Exploring Properties and Correlations of Fatal Events in a Large-Scale HPC System

Sheng Di, Hanqi Guo, Rinku Gupta, Eric R. Pershey, Marc Snir, Franck Cappello

Research output: Contribution to journalArticle

Abstract

In this paper, we explore potential correlations of fatal system events for one of the most powerful supercomputers - IBM Blue Gene/Q Mira, which is deployed at Argonne National Laboratory, based on its 5-year reliability, availability, and serviceability (RAS) log. Our contribution is two-fold. (1) We design an efficient log analysis tool, namely LogAider, with a novel filtering method to effectively extract fatal events from masses of system messages that are heavily duplicated in the log. LogAider exhibits a very precise detection of temporal-correlation with a high similarity (up to 95 percent) to the ground-truth (i.e., compared to the failure records reported by the administrators). The total number of fatal events can be reduced to about 1,255 compared with originally 2.6 million duplicated fatal messages. (2) We analyze the 5-year RAS log of the MIRA system using LogAider, and summarize six important 'takeaways' which can help system vendors and administrators better understand an extreme-scale system's fatal events. Specifically, we find that the distribution or proportion of the fatal system events follow a Pareto-like principle in general. The temporal correlation among fatal events is much stronger than that of warn messages and info messages, and the correlated events tend to constitute a few clusters. The mean time between fatal events (MTBFE) of the Mira system is about 1.3 days from the perspective of the system, and the MTTI is 2-4 days from the perspective of users. The most error-prone item value with respect to any key attribute appears likely in the log every 2-10 days. Weibull, Gamma, and Pearson6 are the three best-fit distributions for the fatal event intervals. The overall correlation of fatal events on the 5D torus network is not prominent, whereas the small-region locality correlation (e.g., the fatal events inside racks) is relatively strong. We believe our work will be interesting to large-scale HPC system administrators and vendors and to fault tolerance researchers, enabling them to better understand fatal events and mitigate such events accordingly.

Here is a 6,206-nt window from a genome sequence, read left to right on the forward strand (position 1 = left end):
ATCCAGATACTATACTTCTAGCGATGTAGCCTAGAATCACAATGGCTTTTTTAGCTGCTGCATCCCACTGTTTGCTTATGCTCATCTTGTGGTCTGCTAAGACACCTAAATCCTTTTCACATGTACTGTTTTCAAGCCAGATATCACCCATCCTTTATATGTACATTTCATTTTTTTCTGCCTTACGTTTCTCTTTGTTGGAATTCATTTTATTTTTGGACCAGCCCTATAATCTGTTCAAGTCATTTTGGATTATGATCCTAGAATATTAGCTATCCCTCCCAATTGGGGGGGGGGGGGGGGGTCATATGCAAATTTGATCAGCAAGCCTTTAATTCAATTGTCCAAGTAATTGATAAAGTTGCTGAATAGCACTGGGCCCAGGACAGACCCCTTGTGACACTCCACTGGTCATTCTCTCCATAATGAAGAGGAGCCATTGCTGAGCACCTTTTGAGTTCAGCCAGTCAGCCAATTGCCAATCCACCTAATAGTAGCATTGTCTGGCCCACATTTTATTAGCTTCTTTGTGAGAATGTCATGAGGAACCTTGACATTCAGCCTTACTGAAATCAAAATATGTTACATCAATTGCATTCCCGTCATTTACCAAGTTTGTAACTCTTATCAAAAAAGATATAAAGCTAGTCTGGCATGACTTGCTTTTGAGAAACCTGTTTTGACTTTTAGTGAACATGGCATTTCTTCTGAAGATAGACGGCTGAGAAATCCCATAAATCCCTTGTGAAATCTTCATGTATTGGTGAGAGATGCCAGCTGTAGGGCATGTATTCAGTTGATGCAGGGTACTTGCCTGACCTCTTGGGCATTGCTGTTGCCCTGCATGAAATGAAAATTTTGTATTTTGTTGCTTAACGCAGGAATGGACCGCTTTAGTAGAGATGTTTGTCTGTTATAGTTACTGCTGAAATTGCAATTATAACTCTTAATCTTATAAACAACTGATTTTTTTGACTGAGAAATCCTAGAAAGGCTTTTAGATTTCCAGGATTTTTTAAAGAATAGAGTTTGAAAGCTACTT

Original languageEnglish (US)
Article number8436427
Pages (from-to)361-374
Number of pages14
JournalIEEE Transactions on Parallel and Distributed Systems
Volume30
Issue number2
DOIs
StatePublished - Feb 1 2019

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Keywords

  • Peta-scale supercomputer
  • fatal event analysis
  • mining correlations
  • reliability-availability-serviceability (RAS)

ASJC Scopus subject areas

  • Signal Processing
  • Hardware and Architecture
  • Computational Theory and Mathematics

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